Do customers need more empathy? How do you know? The 29 Quality Assurance Mistakes to Avoid e-book and self-assessment includes the question “Do you include the customers’ rating of agents’ empathy to their situation as part of your current quality process?” The e-book contains reflective questions designed to uncover opportunities with Quality Assurance programs within contact centers. Identifying opportunities or detecting weaknesses is a critical step on the journey to elevate your contact center to one of undeniable importance to the organization. Let’s not get too focused on finding answers in a benchmarking report. Find your own path to excellence by leveraging your Quality Assurance program. No one has resources to waste on the assumed outcomes from a benchmark study. This e-book was designed to help you become a leader and not a follower and get a better understanding of empathy and several other topics associated with contact center quality.
Do customers need more empathy or not?
Is your contact center in the business of building and enhancing relationships with customers? Yes, of course, what a dumb question. Your center is a relationship ambassador, a good steward of the brand, and all activities are focused on that outcome (at a reasonable cost). A connection with the customer, i.e., trust in your agents, is paramount to achieving your goal, but a connection is a subjective trait and entirely dependent on your customers’ assessment. If you aren’t able to understand if customers need more empathy by having them measure it, you are not quantifying it correctly and thus cannot prove or disprove the importance of empathy to solidify the relationship.
You may be measuring things, but you are likely missing this critical dimension in your analysis. Case and point is the experience I just had with Verizon. Two weeks ago, my office phone stopped working so a repair order was opened for a Wednesday afternoon. No one showed up or fixed the phone line. Upon calling the contact center at 7 pm, I was told that I was a day early to expect them despite the fact that I put it on my calendar while making the appointment and their automated message called in the morning to verify the technician’s arrival time between noon and 5 pm. The agent in the contact center said that she was sorry, while still insisting that I and their automated schedule verification process was wrong about the appointment time. Sorry didn’t cut it because it was not genuine attempt at understanding my situation.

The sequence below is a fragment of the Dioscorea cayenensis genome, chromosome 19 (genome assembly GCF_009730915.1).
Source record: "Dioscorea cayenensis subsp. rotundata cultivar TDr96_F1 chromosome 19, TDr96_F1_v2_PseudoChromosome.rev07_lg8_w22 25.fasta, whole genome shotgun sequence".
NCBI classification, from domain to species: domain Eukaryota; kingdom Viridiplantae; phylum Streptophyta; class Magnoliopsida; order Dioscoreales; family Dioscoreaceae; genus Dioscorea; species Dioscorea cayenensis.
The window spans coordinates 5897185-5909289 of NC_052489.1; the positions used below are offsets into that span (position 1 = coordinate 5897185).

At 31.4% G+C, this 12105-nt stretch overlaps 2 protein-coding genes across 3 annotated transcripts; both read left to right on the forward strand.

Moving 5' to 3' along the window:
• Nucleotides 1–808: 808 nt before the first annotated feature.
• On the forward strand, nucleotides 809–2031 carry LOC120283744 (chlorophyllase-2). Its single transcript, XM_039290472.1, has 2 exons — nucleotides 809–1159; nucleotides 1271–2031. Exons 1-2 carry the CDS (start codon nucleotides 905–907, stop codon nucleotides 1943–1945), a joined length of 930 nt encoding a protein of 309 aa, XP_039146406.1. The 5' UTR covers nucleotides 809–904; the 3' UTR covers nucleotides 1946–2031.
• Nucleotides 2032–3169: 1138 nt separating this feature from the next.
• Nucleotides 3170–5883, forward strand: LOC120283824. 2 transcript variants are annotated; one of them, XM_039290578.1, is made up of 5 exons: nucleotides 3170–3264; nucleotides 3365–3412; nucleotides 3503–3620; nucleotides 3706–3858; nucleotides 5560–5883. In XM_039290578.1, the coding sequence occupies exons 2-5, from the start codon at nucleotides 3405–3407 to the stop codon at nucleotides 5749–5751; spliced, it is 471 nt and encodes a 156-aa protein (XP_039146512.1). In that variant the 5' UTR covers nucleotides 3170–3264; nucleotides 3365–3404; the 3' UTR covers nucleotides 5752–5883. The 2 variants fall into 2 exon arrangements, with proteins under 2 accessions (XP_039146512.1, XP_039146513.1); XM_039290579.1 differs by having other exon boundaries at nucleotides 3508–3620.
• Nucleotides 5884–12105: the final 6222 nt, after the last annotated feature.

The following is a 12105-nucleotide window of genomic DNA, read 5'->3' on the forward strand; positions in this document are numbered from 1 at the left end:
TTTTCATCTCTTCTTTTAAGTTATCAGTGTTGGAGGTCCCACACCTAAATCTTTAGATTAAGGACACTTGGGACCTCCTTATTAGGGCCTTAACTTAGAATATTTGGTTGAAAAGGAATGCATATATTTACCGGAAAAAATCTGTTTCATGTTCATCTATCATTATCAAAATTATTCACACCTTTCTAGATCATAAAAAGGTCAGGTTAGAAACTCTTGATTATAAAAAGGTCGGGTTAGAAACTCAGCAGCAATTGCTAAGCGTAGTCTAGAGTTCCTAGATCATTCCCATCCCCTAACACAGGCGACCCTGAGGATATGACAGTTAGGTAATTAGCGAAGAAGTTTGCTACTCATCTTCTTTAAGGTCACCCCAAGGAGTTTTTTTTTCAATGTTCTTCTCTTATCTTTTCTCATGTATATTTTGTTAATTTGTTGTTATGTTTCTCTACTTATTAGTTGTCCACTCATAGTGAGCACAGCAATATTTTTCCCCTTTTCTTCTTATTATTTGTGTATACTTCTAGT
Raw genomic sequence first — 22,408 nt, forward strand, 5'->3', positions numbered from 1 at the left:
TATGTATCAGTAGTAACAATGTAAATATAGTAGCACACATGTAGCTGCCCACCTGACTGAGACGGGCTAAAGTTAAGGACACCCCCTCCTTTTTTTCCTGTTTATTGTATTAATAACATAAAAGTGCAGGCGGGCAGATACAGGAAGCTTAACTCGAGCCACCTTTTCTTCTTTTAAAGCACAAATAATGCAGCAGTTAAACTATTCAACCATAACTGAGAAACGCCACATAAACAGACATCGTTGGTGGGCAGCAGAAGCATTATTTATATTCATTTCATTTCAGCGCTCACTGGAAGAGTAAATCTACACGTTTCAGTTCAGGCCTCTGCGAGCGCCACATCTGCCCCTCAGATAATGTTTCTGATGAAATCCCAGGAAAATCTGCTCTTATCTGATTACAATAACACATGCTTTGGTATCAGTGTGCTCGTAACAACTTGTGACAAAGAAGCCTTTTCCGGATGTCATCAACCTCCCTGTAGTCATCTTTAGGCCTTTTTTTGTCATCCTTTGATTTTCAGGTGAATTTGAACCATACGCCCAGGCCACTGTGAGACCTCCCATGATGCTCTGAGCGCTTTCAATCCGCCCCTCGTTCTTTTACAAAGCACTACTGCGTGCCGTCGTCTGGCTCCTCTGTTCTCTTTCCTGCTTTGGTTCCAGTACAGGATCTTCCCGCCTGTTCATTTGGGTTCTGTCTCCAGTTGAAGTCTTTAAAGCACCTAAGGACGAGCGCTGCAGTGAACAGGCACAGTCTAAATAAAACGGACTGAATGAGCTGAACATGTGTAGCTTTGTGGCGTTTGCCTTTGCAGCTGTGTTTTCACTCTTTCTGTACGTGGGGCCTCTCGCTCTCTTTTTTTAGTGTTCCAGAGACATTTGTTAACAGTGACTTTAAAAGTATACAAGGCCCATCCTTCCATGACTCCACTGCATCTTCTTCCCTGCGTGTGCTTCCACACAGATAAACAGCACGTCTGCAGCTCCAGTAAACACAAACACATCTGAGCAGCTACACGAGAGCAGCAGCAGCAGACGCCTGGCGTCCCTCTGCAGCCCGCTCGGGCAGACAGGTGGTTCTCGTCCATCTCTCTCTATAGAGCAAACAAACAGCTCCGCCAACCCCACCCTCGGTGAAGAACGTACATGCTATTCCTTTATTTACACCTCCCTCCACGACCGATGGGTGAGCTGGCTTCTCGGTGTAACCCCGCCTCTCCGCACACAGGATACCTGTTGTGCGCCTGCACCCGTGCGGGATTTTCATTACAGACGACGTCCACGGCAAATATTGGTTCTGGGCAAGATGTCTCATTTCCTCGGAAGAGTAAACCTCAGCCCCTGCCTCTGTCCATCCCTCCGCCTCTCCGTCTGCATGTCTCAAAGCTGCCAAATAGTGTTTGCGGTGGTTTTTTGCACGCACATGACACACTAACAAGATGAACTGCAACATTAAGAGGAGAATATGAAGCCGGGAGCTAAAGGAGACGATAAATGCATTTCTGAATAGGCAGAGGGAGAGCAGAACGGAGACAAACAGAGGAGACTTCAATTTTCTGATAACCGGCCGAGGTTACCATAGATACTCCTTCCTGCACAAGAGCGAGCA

A week later on a Monday, two phone lines go out so we went to Verizon.com to open a repair order on one line and cannot get the system to do the second line. The first available appointment is on Thursday 8-12 so we take it. On Tuesday morning, I called to get the second number added to the repair order and find out that there is no record of the repair request. Great! But, she can give us an appointment on Wednesday and asks what time is good. Any time after 10:30, we answer and then get an email indicating that our problems would be fixed in the 10:30-7 range. On Wednesday, a technician calls at 8:30 because he was told that our appointment was between 8 and 12. Nope, but okay, please fix the phone lines. You can probably guess what happened on Thursday morning – a different technician calls about the appointment. Doesn’t take much for me to figure out that he did get the order from the website that the contact center could not see. He asks me about the events and tries to figure out how this happened, all the while being entirely empathetic to our plight. To avoid issues like this in the future, he gave me his direct number and says that he can open a ticket for me should I ever need help. Love that idea!
Then we get a survey about our experience and have no opportunity to indicate how the process failed, how the website and the contact center were out of step, how the agent said what she was supposed to say (and probably got the call monitoring points for apologizing) but I didn’t feel it, or how the field technician connected with us and truly helped to repair the relationship even though he wasn’t the one to fix the phone lines. These are pretty major issues that I suspect are not being quantified by their quality assurance processes, including the survey. So how can you determine when customers need more empathy?
Crucial nuances of the customer experience need to be assessed by the customer. Analytics of that information leads to customized improvement plans for teams and for individual agents. The proper measurement components in your Quality Assurance program can uncover people, process, and technology issues that enable them to be objectively addressed. If your agents are not effective empathizers, the relationship is at risk and the brand is tarnished. Agents need to have a clear understanding of when customers need more empathy and how to deliver it. If not delivered properly, your brand becomes at risk.